In addition to carbide, PCD, ceramic and high speed steel reconditioning, such a program should also be able to restore indexable tooling “damaged beyond repair” to like-new condition by rebuilding damaged tools holders, arbors and other accessories. It’s significantly less expensive – about 50% less – to go that route than it would be to purchase new tools.

Not everyone has that capability because it takes an extraordinary skill set to maintain hardness throughout the welding and machining processes and produce indexable tooling that’s like-new, print compliant, and porous free. Qualifying pocket inserts, for example, consists of using special gauging to ensure that the insert fits perfectly against the pocket walls and floor.

In the case of milling tools, checking for runout on diameter and face, and using a Parlec Origin pre-setter to ensure the accuracy helps to separate an exceptional tooling management program from an ordinary one. Using inspection reports to document work and make that data available to the customer adds a layer of transparency that reinforces the program’s value.

Underpinning the best tooling management programs is a commitment to quality and a superior inspection and testing system.

isoIn our case, ISO 9001:2016 (quality management) and ISO 13485:2016 (medical device) certifications allow us to monitor processes in real time and establish the repeatability we need to do right by customers every time.

What’s more, our associates have received extensive training in quality and production techniques and adhere to Good Manufacturing Practices (GMP) standards. This commitment to excellence signifies to our customers, that we are committed to continuous improvement.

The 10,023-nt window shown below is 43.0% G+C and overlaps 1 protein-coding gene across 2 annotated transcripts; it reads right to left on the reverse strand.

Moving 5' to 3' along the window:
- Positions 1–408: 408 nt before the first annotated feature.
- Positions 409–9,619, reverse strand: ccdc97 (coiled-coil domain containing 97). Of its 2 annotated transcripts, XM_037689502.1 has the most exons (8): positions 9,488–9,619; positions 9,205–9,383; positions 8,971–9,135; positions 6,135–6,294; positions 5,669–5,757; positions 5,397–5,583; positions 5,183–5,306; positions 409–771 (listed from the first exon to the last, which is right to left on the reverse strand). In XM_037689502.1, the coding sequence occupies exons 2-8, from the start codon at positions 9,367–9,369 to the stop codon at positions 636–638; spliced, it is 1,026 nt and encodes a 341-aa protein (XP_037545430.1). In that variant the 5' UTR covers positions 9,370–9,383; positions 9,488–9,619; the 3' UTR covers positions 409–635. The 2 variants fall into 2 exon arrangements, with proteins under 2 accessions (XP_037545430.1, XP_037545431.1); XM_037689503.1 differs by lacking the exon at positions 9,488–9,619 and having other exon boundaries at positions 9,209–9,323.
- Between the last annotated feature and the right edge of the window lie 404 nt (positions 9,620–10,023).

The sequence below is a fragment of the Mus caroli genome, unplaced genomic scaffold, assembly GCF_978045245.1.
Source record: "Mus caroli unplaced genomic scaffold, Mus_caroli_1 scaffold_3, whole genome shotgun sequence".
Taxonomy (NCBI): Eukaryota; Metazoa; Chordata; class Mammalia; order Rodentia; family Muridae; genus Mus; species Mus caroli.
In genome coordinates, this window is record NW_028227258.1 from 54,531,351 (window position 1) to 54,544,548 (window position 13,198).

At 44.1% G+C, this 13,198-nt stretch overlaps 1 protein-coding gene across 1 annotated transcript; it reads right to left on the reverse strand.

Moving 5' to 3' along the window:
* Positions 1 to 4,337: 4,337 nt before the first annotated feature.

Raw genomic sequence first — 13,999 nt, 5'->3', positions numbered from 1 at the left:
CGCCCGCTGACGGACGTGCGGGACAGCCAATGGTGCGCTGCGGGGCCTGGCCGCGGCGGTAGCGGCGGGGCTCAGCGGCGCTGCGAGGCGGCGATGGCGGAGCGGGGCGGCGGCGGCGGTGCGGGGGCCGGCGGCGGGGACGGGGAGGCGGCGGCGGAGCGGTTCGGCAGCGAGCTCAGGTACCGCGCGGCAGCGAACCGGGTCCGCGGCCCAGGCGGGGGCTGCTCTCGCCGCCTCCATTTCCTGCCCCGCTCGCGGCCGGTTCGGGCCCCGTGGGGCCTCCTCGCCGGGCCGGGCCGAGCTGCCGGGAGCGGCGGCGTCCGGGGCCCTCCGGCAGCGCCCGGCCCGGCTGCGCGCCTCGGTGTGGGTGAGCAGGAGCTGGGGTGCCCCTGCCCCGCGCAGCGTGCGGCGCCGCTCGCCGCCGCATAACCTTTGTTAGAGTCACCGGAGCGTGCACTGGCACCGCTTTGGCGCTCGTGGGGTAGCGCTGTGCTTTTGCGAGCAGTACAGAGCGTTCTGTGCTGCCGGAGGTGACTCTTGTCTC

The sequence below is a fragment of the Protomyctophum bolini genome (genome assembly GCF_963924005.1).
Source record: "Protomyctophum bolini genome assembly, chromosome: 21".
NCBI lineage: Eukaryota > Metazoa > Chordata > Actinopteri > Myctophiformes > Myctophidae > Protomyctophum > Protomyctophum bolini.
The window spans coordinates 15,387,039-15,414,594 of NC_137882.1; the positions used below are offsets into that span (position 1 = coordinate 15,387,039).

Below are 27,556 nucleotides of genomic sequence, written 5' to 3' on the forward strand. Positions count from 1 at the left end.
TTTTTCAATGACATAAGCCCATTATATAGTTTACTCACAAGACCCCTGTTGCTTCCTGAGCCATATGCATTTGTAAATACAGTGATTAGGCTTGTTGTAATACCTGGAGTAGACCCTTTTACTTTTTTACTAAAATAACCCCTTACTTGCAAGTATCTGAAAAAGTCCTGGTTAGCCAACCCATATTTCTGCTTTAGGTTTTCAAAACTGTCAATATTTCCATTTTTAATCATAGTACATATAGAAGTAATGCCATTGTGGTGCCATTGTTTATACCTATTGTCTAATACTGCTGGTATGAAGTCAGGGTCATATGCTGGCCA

When it comes to inspection and testing, an effective tool life management program monitors tooling at specific stages of the repair, regrinding and recoating processes. The most thorough inspections should follow detailed standard operating procedures (SOPs) and should be performed at multiple stages by select team members to ensure accuracy and consistency.

Customer prints with specifications containing acceptance criteria accompany the tools at each stage of regrinding and recoating, and they are always available for customers to access upon request.

The inspection equipment used should be the most technologically advanced. Such equipment may include Eurotech PG 1000 computer vision systems, developed exclusively for cutting tool inspections, CCP-14 optical comparators with eCAD overlay software, Mitutoyo Laser micrometers, and Zoller Genius Universal Inspection Machines.

To ensure the accuracy of inspection equipment, it should be calibrated regularly by a certified ISO 17025 partner and should be traceable to NIST standards. 

Verification by Customers

The proof of a tool life management program’s effectiveness can be quantified by evaluations and audits that customers perform to make sure they’re getting the best quality and value for their investments. In our case, third parties have evaluated our practices so we could earn the necessary ISO certifications, making our quality system, and by extension our customized tool life management programs, an open book in every sense of the term.

Converting to a new tool life management program, or implementing one for the first time, can be overwhelming, given your other responsibilities, but an experienced partner can make the transition seamless.

Tell us what your objectives are, and we’ll put our engineering, manufacturing and project management expertise to work for you in a way that allows you to focus on your core responsibilities and adds value to your operations.